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Future of European Apparel Industry: Evolution of Stores

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The European apparel market is undergoing a period of profound transformation. The impact of Covid-19 sent shockwaves throughout the global economy, dislocating international supply chains and reshaping the way consumers live, work, communicate and shop. This report focuses on the impact of Covid-19 on the behavior of apparel shoppers in Europe and explores what retailers and stores can do to recover, evolve and ultimately thrive in a postpandemic era.

Few industries will look back at 2020 with enthusiasm. Demand was decimated by unprecedented stay-at-home mandates, store closures, and restrictions on travel and social events. The apparel sector was amongst the hardest hit, forcing many retailers to quickly adapt their business models to accommodate extraordinary trading conditions. 

However, every ‘retail-cloud’ has a silver lining. Digital uptake has soared, with some retailers accelerating their digital transformation by years in just a matter of months; new technologies were adopted, new partnerships formed, and new business models embraced. As restrictions ease and Europe’s economies reopen, retailers and brands must reimagine their proposition to reflect a more digital-centric customer journey. As such, an evolution in the purpose and role of physical stores is critical.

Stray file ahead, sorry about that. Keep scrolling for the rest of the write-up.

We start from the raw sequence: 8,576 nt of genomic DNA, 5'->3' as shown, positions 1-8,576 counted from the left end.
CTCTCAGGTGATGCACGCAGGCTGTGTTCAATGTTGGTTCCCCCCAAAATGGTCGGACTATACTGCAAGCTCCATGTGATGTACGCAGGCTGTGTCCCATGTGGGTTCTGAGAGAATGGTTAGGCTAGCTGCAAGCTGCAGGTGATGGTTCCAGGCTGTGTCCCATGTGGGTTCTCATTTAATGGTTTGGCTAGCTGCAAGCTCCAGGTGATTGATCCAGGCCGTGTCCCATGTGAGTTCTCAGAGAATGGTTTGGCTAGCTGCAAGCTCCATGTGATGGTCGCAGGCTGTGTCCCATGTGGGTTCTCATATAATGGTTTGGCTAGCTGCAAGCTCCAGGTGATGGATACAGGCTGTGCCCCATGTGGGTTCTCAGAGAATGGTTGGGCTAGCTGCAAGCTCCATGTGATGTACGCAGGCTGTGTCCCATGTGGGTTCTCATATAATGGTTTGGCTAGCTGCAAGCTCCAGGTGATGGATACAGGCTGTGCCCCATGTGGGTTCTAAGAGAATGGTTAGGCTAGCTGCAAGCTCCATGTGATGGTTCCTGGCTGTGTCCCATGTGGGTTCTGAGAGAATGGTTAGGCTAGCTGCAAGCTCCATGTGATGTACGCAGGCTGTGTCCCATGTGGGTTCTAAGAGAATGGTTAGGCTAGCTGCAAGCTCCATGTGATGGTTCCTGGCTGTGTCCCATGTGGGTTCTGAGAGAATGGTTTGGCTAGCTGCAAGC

This report is divided into three main sections:

1. Covid-19 impact and shift to online – the impact of consumer behavior on European retail sectors as shoppers experience more digital customer journeys since the pandemic.

2. Lost store sales? The growth trajectory of Europe’s apparel market – an analysis of apparel sales across key European retail markets, including a forecast for store-based sales through to 2025, revealing the true impact of the shift to online. 

3. The role of stores in a digital-first environment – five key themes that will  shape the future success of European apparel stores, helping retailers adapt to a
new digital-centric customer journey.

 

Section 1: Covid-19 and shift to online